Since the Supreme Court issued a decision that requires municipalities to redact the addresses of police officers, correction officers, and other “protected classes” in public documents, local officials and lawmakers have been searching for a legislative solution.

The legislature’s Democratic majority says it found one and they thinks it’s so good it should be passed tomorrow in the House as an emergency certified bill. An emergency certified bill, also called an “e-cert,” doesn’t receive a public hearing and doesn’t go through the committee process.

“They have a fix and they don’t care what people think and they don’t care to have it scrutinized,” Sen. Leonard Fasano, R-North Haven, said Wednesday in his office.

Fasano said he was outraged by the majority party’s attempt to get this passed outside of the regular legislative process. He even went as far as interrupting the Planning & Development Committee public hearing on Gov. Dannel P. Malloy’s bill to let everyone know they had just wasted their time.

“Those of you who gave testimony — it doesn’t really matter. Those of you who haven’t given any testimony might as well go home,” Fasano said.

Fasano isn’t the only one upset about the Democrats’ end-around. Lobbyists for a diverse coalition of town clerks, tax assessors, the Connecticut Daily Newspaper Association, and the Freedom of Information Council say the Democrats’ bill will only create more confusion. The governor’s office, which was taken by surprise with the Democratic majority’s bill proposal, agrees.

“We’ve recently been informed about what the leadership is proposing, which takes a different approach than what the governor introduced a few weeks ago,” Andrew Doba, Malloy’s spokesman said Wednesday.

“We’re trying to reconcile the implications of the Supreme Court decision with the need for state and local governments to respond to FOI requests in a timely manner,“ Doba said. “The governor has concerns about the implications of the leadership’s proposal in its current form.”

What’s the rush?

House Majority Leader Brendan Sharkey, D-Hamden, said there’s been a “tremendous amount of anxiety about this issue since last June when the Supreme Court issued a decision.”

He said the impact of the decision had far reaching implications and many town clerks, tax assessors, and town officials are facing difficulty dealing with the decision because they don’t know who belongs to this protected class of individuals.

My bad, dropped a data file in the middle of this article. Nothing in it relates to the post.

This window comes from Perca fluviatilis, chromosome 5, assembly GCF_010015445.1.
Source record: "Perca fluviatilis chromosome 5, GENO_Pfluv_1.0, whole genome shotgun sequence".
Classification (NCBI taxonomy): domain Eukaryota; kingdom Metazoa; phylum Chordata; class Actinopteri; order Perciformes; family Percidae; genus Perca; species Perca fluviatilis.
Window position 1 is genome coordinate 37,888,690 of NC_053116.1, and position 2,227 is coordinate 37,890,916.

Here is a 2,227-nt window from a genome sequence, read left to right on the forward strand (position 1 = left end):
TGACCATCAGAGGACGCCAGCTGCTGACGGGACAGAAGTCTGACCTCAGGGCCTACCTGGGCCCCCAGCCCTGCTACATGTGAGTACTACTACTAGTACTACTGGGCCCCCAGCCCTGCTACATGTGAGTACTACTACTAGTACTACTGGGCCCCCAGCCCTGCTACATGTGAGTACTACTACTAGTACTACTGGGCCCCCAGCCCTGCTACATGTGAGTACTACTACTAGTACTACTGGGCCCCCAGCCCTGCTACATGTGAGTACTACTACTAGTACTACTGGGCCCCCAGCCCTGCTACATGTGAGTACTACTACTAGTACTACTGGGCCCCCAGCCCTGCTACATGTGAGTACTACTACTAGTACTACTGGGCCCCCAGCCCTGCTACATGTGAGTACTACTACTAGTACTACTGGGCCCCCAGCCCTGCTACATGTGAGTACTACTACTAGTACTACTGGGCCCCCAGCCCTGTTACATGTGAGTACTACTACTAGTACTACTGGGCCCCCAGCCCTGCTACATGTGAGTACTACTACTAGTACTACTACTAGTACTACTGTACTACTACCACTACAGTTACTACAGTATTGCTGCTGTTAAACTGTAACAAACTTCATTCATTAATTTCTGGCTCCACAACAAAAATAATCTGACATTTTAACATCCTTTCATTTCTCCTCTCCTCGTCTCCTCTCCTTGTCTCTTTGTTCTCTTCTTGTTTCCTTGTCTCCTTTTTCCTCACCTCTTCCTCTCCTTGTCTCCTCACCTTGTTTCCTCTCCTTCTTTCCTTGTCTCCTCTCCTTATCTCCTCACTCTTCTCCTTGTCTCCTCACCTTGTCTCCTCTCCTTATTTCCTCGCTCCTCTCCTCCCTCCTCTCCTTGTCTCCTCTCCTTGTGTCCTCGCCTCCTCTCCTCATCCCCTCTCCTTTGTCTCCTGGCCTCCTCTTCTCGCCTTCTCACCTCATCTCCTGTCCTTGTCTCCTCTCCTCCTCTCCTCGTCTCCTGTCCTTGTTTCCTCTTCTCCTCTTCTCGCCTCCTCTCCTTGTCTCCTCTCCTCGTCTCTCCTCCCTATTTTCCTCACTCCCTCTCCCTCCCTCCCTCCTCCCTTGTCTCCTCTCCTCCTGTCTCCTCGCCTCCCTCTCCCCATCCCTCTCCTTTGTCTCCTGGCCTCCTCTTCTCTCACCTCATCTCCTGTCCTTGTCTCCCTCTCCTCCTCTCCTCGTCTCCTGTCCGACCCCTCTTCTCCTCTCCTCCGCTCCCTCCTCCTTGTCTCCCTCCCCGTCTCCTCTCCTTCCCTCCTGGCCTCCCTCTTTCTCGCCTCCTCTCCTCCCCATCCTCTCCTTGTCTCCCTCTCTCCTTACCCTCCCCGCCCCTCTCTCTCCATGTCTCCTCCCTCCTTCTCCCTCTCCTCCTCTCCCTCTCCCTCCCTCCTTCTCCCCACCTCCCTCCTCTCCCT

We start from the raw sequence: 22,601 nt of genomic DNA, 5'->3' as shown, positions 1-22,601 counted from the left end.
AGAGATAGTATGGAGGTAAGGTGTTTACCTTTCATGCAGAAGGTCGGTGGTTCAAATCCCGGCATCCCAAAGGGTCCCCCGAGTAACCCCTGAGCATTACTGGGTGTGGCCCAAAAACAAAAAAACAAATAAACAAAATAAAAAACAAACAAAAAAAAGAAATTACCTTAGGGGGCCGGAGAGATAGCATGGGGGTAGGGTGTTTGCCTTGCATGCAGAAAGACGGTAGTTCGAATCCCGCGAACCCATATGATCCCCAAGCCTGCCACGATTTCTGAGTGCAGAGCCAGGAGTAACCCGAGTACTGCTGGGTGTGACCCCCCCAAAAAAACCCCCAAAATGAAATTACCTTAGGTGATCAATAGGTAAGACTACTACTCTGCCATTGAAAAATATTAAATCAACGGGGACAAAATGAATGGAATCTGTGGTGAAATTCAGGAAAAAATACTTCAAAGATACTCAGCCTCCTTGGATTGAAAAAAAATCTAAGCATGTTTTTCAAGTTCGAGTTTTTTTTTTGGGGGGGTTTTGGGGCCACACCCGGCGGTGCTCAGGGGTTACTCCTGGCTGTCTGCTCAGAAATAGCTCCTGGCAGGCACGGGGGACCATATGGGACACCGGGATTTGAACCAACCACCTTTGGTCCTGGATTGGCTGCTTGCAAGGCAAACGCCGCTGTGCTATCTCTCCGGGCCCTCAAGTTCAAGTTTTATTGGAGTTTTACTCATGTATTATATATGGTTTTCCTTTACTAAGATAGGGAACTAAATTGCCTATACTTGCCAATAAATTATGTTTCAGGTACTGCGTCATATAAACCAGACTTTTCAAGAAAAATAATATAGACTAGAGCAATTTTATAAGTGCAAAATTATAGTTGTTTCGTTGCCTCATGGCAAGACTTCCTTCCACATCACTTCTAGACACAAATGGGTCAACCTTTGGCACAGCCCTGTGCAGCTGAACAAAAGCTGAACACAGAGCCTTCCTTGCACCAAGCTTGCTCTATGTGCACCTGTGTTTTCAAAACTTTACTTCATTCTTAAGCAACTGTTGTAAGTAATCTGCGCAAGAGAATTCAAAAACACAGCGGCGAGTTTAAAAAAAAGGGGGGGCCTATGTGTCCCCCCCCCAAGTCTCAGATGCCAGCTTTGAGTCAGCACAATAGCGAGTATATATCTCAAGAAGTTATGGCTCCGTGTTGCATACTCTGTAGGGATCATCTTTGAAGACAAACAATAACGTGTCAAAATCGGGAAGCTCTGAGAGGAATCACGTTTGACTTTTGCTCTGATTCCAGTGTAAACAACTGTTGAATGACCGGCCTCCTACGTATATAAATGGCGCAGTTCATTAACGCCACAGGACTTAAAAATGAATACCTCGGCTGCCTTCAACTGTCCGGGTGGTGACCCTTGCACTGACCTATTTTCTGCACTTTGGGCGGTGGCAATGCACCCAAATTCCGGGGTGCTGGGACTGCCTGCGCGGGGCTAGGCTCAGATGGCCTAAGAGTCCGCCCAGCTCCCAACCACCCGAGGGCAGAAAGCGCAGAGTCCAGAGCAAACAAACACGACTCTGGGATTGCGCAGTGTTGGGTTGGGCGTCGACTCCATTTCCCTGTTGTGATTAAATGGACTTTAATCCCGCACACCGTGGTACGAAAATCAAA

In fact, Sharkey said the problem was such an emergency that they almost attempted to draft legislation in October during the special session on jobs, but they were unable to get their arms around a solution in time.

Land records, dog licenses, property records, voter lists, and the dozens of other public records held by municipal officials have been held off limits for the most part since the ruling in June.

Av Harris, spokesman for the Secretary of the State, said that since the Supreme Court ruling was issued, they have had no way of knowing who is part of a protected class, so the Secretary of the State’s office hasn’t been fulfilling requests for voter lists even though the lists would normally be available under the Freedom of Information Act.

“Until the General Assembly cleans up the law, we aren’t allowed to give out the voter file,” Harris said Wednesday. “The burden is on the government agency not to disclose the information and we just can’t be certain.”

Some suspect obtaining a voter list is part of House Speaker Chris Donovan’s motivation for passing the legislation so quickly. Donovan is running for Congress and a voter list is a crucial component to a campaign.

But Sharkey said lack of access to the state voter file “is not the driving force behind the proposal.”

“It’s the driving anxiety of all the public officials,” he said.

Sharkey said Malloy’s bill “is not comprehensive enough and did not really address the Supreme Court decision.”

Malloy’s bill eliminates the mandate to comply with the Supreme Court ruling, but says that no public agency may disclose the “residential addresses” of the 12 protected classes provided that the employee has submitted a written request for nondisclosure to their human resources department.

Donovan’s bill asks local officials to make a copy of the record requested and to redact a person’s residential address prior to disclosing the document, and also asks municipalities to make a reasonable effort to erase the addresses from electronic databases. Earlier versions of Donovan’s bill exempted land records, voter lists, and grand lists from this requirement, but it is unclear where the latest version of the bill may stand at the moment.

Donovan’s bill also asks the Labor Department to create a guide instructing employees how to opt out of the public record database and forms a joint standing committee to study the issue further.

The Connecticut Bar Association testified in favor of Malloy’s bill earlier Wednesday saying it will resolve the majority of the issues raised by the Supreme Court’s decision.

Even Peter Sachs, the attorney and private investigator who brought the FOIA complaint that eventually led to the Supreme Court decision, testified Wednesday that the law is not workable as it currently stands.

“This statute in its current state is not only an unfunded mandate, any attempt to fund doing something that cannot be done is, by definition, a complete and utter waste of taxpayer dollars,” Sachs wrote. “The proposed changes to Sec. 1-217 found in the Governor’s Bill 5035 will eliminate this mandate and allow those wishing to be protected by the statute to do so without requiring public agencies to perform impossible tasks at their own expense.”

The House is expected to take up Donovan’s bill Thursday afternoon.